The (first) drinking age
The pediatric community warns parents not to give water to babies younger than 6 months old. Why? Babies in this age range are still on an exclusive diet of breast milk or formula. Introducing water before this age could interfere with Baby’s ability to digest the milk he needs, and put him at risk for more serious health consequences. Even at 6 months old, babies should take no more than a few sips of water per day.
In the end, it can be prudent to wait until Baby’s first birthday or so before he starts drinking water regularly.
The risks of hydration
Whenever a baby’s digestion of breast milk or formula is disrupted, that baby misses out on nutrients that are essential for his or her growth and general health. Drinking water might also cause Baby to feel full, thereby cutting his appetite for milk.
This is the most common risk of offering your child water too early. In rarer cases, giving a baby water too early can lead to water intoxication, though this would require larger amounts of water. Water intoxication dilutes the sodium in a baby’s body, leading to an electrolyte imbalance and swelling, puffy tissue, and can put babies at risk for seizures, brain damage, and even death.
The inaugural round
Once Baby is officially eligible for his first H2O encounter, start him with just a few small sips of water from his bottle. As the weeks go by, you can slowly allow Baby more sips depending on how thirsty he is. By the time Baby’s 1-year birthday rolls around, you can stop the rationing and let him drink as much water as he wants.
Drinking water safety
If you plan to give Baby tap water, it’s a good idea to check with your local water utility about water safety for infants and babies ahead of time. Water should not contain too much fluoride – for instance, no more than 0.7 mg per liter of water, since too much fluoride in his water and diet can lead to too much fluoride deposited on his teeth as they form beneath the gums. If your community’s tap water has too much fluoride for Baby‘s growing teeth, you can buy a home water filter to filter excess fluoride out of the tap water, or you can buy low-fluoride water at the supermarket.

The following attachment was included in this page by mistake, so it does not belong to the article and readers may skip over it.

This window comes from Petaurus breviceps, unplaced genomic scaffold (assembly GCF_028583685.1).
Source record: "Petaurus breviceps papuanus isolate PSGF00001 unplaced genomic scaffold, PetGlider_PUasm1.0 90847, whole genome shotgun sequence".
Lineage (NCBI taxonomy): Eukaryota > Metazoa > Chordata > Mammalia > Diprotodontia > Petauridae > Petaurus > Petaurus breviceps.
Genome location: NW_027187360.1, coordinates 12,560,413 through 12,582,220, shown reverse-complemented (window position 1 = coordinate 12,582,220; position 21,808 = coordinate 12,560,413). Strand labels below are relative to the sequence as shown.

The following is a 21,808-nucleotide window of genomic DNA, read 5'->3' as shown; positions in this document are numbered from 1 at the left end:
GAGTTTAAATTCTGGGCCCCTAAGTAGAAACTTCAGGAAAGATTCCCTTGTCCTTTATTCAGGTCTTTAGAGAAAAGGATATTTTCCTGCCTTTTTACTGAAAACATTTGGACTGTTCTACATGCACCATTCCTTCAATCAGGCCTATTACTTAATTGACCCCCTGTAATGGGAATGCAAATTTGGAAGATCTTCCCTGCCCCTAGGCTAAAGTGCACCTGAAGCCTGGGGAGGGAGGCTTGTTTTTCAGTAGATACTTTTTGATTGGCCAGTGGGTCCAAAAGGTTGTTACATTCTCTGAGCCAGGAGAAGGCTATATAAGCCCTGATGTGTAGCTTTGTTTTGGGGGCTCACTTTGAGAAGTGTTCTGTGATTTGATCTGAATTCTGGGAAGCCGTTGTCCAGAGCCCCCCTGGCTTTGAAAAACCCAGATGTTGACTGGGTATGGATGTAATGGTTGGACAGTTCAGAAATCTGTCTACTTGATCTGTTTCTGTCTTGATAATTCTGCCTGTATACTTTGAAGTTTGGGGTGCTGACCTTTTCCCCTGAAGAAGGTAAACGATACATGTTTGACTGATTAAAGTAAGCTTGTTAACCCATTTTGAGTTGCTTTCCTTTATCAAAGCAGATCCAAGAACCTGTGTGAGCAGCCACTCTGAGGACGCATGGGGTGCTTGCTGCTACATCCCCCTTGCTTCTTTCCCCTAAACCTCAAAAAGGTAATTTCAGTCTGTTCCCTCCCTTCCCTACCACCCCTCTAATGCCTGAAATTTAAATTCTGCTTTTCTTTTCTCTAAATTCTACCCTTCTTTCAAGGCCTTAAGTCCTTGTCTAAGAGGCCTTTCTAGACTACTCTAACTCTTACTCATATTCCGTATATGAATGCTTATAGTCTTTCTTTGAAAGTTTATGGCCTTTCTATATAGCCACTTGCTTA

If you plan to use tap water, running the cold water in the faucet for about 3 minutes before drinking the water reduces the chances of lead and other mineral contamination. Using warm or hot water from the tap for drinking or cooking isn’t recommended, because hot tap water contains a higher level of lead and other impurities.
If your local health department or your healthcare provider recommends boiling tap water before drinking it, bring the water to a high boil for a full minute before letting it cool. Extra boiling time is not recommended, as it can lead to a higher concentration of impurities as the water evaporates.
If you plan to use well water for Baby when he is less than a year old, make sure your well water has been tested for safety. Well water can contain an excess of nitrates, and boiling the water will only makes them more concentrated.
- Alan Green. “Is it safe for babies to drink water?” New York Times. New York Times, August 19 2009. Retrieved October 25 2017. https://consults.blogs.nytimes.com/2009/08/19/is-it-safe-for-babies-to-drink-water/.
- “Water Intoxication in Infants.” St. Louis Children’s Hospital. St. Louis Children’s Hospital. Retrieved October 25 2017. http://www.stlouischildrens.org/articles/wellness/water-intoxication-in-infants.